Four key factors for channel partner loyalty

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By: Wise Marketer Staff |

Posted on August 10, 2009

Loyalty marketing agency ICLP has published a new white paper that aims to help technology vendors identify areas in which relationships with their channel partners can be made more profitable.

Channel partners provide a primary route to market for most technology vendors who see targeted investment in channel activities as one of the most effective methods to influence behaviour and performance.

But, given that vendors cannot generally afford to offer the same level of contact to all their partners, they need to make a number of choices about the level of support they offer, and to whom. According to ICLP, achieving the right balance for cost-effective distribution is critical to success.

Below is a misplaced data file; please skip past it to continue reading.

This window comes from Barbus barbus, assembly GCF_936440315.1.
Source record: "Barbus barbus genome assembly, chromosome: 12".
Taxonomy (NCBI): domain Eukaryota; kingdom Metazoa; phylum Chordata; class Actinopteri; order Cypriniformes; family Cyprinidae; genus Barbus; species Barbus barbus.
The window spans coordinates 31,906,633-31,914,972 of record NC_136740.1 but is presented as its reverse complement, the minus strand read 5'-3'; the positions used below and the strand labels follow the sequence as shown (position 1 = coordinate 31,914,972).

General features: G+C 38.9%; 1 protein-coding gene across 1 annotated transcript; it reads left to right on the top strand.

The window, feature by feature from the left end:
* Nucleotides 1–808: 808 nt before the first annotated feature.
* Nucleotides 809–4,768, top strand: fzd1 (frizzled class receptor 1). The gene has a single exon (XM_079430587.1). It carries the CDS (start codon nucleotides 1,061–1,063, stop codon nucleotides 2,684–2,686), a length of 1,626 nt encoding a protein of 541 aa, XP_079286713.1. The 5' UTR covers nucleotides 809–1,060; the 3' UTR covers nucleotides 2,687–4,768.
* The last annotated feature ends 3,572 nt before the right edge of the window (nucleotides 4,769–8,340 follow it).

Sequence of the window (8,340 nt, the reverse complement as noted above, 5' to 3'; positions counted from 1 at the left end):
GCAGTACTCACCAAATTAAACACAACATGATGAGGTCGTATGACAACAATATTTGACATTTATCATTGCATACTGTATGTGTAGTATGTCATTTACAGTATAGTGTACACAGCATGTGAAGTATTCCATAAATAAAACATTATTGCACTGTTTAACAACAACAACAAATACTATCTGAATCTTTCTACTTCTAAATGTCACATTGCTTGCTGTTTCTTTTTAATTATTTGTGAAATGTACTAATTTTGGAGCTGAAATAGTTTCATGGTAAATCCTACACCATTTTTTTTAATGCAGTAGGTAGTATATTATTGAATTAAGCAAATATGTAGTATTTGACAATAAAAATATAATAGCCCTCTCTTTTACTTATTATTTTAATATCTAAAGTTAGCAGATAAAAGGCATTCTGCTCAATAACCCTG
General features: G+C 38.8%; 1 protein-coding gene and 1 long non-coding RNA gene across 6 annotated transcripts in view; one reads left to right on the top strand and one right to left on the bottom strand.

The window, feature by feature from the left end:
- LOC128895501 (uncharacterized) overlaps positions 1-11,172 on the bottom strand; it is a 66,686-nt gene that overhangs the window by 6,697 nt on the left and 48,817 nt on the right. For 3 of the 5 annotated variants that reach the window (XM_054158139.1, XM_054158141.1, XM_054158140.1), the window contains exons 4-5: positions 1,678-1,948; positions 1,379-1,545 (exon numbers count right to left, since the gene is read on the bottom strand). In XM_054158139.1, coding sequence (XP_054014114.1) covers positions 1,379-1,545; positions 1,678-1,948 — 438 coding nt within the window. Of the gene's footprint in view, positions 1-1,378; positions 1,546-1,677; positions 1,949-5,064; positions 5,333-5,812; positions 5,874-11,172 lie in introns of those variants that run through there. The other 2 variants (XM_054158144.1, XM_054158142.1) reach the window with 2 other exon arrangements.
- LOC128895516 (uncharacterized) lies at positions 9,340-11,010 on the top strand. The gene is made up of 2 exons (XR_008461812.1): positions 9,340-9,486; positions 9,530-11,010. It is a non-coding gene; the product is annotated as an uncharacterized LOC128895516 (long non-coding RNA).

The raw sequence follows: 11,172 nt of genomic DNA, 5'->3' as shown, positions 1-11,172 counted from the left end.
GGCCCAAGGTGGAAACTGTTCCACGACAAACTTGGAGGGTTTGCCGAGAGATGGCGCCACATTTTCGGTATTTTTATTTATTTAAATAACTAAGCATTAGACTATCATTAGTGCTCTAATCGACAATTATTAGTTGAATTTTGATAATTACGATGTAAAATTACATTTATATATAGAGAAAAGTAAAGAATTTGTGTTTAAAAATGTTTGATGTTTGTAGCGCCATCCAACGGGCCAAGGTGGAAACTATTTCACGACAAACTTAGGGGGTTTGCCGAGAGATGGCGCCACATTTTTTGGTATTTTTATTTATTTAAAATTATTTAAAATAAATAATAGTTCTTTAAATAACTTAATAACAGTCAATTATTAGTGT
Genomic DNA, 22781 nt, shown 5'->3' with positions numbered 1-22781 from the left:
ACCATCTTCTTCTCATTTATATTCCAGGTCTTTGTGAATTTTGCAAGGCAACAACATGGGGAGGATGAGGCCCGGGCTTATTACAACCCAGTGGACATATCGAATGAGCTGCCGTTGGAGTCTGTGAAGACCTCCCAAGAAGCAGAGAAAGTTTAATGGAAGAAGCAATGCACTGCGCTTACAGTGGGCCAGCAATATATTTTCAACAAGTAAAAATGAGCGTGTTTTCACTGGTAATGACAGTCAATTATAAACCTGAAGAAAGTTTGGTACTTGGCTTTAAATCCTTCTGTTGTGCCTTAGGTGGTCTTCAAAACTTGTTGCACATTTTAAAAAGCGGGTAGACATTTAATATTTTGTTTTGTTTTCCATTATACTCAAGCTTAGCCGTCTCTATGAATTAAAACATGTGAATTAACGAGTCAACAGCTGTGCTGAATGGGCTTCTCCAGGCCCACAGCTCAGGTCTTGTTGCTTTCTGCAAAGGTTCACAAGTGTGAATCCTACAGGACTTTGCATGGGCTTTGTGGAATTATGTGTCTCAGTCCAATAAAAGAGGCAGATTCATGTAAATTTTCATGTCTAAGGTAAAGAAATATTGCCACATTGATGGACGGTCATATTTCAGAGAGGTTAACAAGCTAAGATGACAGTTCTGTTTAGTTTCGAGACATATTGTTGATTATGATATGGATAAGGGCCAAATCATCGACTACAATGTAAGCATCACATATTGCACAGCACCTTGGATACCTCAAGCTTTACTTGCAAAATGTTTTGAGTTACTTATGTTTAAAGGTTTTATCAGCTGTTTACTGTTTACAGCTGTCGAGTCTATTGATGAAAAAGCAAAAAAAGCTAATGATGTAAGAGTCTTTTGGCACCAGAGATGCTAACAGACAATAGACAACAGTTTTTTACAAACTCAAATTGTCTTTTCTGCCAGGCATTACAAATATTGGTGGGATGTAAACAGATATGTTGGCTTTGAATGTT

In an indirect relationship with the end customer, the vendor (as a manufacturer) does not always share the same perspective as the channel partner (as a reseller, retailer or advisor to end-users).

Each often claims the others do not fully understand their business, so it is common for vendors to complain about partners' take-up and performance in channel programmes, while channel partners begrudge the time and effort required to participate in these programmes. In short, simplifying these programmes' processes is a vital channel partner priority.

Vendor channel programmes aim to drive incremental channel partner behaviour, but one approach cannot cover all sectors because channel partners come in all shapes and sizes. For example, they may be:

  • Services-only solution providers, who do not actually transact products, but have a major influence on the brands their customers end up with;
  • Large box-shifting fulfilment players who just take orders (such as direct marketing resellers). Notably, some vendors also play this role when dealing on a direct basis with their own customers;
  • VARs (value added resellers), specialist retailers, and others - a mixed category, both providing service and fulfilling orders. Most vendors will find that their channel partners fall into this "mixed" category.